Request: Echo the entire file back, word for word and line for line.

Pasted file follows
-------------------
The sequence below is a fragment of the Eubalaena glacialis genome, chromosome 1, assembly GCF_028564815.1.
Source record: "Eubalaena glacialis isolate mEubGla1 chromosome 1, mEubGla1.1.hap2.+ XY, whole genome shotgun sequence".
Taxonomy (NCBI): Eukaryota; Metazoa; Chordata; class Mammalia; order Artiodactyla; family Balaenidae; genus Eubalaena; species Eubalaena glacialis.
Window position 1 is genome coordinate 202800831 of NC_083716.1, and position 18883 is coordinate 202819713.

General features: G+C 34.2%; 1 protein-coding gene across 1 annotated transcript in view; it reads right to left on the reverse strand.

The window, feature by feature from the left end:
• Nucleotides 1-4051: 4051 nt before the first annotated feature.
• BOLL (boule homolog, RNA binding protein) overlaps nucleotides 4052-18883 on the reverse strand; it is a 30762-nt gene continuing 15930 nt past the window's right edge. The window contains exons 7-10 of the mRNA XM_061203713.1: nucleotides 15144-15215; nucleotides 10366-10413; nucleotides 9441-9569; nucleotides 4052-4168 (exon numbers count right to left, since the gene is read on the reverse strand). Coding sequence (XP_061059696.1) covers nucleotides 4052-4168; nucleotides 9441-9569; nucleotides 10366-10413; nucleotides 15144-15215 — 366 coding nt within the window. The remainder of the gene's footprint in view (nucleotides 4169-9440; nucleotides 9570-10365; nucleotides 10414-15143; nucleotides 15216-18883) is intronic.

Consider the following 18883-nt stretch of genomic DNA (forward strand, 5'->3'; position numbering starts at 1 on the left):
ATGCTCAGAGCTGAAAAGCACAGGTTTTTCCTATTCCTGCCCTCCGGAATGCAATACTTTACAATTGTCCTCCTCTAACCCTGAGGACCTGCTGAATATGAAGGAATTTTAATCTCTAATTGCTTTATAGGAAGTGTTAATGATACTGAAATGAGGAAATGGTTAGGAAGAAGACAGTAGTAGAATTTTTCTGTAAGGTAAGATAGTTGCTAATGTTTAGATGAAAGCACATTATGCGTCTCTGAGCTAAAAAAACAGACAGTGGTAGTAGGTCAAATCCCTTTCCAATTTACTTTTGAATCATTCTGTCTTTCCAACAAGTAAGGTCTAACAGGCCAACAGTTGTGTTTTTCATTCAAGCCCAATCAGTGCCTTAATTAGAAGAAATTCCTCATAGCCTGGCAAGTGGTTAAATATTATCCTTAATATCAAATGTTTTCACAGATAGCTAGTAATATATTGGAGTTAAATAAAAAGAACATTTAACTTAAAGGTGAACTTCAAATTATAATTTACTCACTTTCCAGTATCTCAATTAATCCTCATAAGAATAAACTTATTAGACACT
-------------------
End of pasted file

The sequence below is a fragment of the Eubalaena glacialis genome, chromosome 1, assembly GCF_028564815.1.
Source record: "Eubalaena glacialis isolate mEubGla1 chromosome 1, mEubGla1.1.hap2.+ XY, whole genome shotgun sequence".
Taxonomy (NCBI): Eukaryota; Metazoa; Chordata; class Mammalia; order Artiodactyla; family Balaenidae; genus Eubalaena; species Eubalaena glacialis.
Window position 1 is genome coordinate 202800831 of NC_083716.1, and position 18883 is coordinate 202819713.

General features: G+C 34.2%; 1 protein-coding gene across 1 annotated transcript in view; it reads right to left on the reverse strand.

The window, feature by feature from the left end:
• Nucleotides 1-4051: 4051 nt before the first annotated feature.
• BOLL (boule homolog, RNA binding protein) overlaps nucleotides 4052-18883 on the reverse strand; it is a 30762-nt gene continuing 15930 nt past the window's right edge. The window contains exons 7-10 of the mRNA XM_061203713.1: nucleotides 15144-15215; nucleotides 10366-10413; nucleotides 9441-9569; nucleotides 4052-4168 (exon numbers count right to left, since the gene is read on the reverse strand). Coding sequence (XP_061059696.1) covers nucleotides 4052-4168; nucleotides 9441-9569; nucleotides 10366-10413; nucleotides 15144-15215 — 366 coding nt within the window. The remainder of the gene's footprint in view (nucleotides 4169-9440; nucleotides 9570-10365; nucleotides 10414-15143; nucleotides 15216-18883) is intronic.

Consider the following 18883-nt stretch of genomic DNA (forward strand, 5'->3'; position numbering starts at 1 on the left):
ATGCTCAGAGCTGAAAAGCACAGGTTTTTCCTATTCCTGCCCTCCGGAATGCAATACTTTACAATTGTCCTCCTCTAACCCTGAGGACCTGCTGAATATGAAGGAATTTTAATCTCTAATTGCTTTATAGGAAGTGTTAATGATACTGAAATGAGGAAATGGTTAGGAAGAAGACAGTAGTAGAATTTTTCTGTAAGGTAAGATAGTTGCTAATGTTTAGATGAAAGCACATTATGCGTCTCTGAGCTAAAAAAACAGACAGTGGTAGTAGGTCAAATCCCTTTCCAATTTACTTTTGAATCATTCTGTCTTTCCAACAAGTAAGGTCTAACAGGCCAACAGTTGTGTTTTTCATTCAAGCCCAATCAGTGCCTTAATTAGAAGAAATTCCTCATAGCCTGGCAAGTGGTTAAATATTATCCTTAATATCAAATGTTTTCACAGATAGCTAGTAATATATTGGAGTTAAATAAAAAGAACATTTAACTTAAAGGTGAACTTCAAATTATAATTTACTCACTTTCCAGTATCTCAATTAATCCTCATAAGAATAAACTTATTAGACACT